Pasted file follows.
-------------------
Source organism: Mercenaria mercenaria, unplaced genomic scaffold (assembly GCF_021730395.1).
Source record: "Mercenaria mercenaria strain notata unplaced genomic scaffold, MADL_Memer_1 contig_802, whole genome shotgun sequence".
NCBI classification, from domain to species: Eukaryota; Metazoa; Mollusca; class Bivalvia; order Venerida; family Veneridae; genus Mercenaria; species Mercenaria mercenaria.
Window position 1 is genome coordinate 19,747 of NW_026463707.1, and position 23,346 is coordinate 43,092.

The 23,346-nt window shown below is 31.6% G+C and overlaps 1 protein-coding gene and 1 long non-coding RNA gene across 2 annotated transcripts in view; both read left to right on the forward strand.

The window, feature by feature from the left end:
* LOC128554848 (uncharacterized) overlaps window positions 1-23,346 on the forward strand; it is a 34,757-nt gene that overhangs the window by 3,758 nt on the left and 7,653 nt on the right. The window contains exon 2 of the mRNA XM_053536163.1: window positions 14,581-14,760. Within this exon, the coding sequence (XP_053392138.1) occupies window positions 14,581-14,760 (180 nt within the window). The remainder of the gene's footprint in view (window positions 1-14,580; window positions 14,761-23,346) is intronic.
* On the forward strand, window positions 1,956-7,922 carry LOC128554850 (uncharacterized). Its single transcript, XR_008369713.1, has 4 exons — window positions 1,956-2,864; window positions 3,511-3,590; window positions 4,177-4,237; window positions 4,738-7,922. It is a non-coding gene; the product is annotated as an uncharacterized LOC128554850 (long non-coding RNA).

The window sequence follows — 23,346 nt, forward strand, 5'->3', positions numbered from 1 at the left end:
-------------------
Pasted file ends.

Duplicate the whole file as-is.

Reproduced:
Source organism: Mercenaria mercenaria, unplaced genomic scaffold (assembly GCF_021730395.1).
Source record: "Mercenaria mercenaria strain notata unplaced genomic scaffold, MADL_Memer_1 contig_802, whole genome shotgun sequence".
NCBI classification, from domain to species: Eukaryota; Metazoa; Mollusca; class Bivalvia; order Venerida; family Veneridae; genus Mercenaria; species Mercenaria mercenaria.
Window position 1 is genome coordinate 19,747 of NW_026463707.1, and position 23,346 is coordinate 43,092.

The 23,346-nt window shown below is 31.6% G+C and overlaps 1 protein-coding gene and 1 long non-coding RNA gene across 2 annotated transcripts in view; both read left to right on the forward strand.

The window, feature by feature from the left end:
* LOC128554848 (uncharacterized) overlaps window positions 1-23,346 on the forward strand; it is a 34,757-nt gene that overhangs the window by 3,758 nt on the left and 7,653 nt on the right. The window contains exon 2 of the mRNA XM_053536163.1: window positions 14,581-14,760. Within this exon, the coding sequence (XP_053392138.1) occupies window positions 14,581-14,760 (180 nt within the window). The remainder of the gene's footprint in view (window positions 1-14,580; window positions 14,761-23,346) is intronic.
* On the forward strand, window positions 1,956-7,922 carry LOC128554850 (uncharacterized). Its single transcript, XR_008369713.1, has 4 exons — window positions 1,956-2,864; window positions 3,511-3,590; window positions 4,177-4,237; window positions 4,738-7,922. It is a non-coding gene; the product is annotated as an uncharacterized LOC128554850 (long non-coding RNA).

The window sequence follows — 23,346 nt, forward strand, 5'->3', positions numbered from 1 at the left end: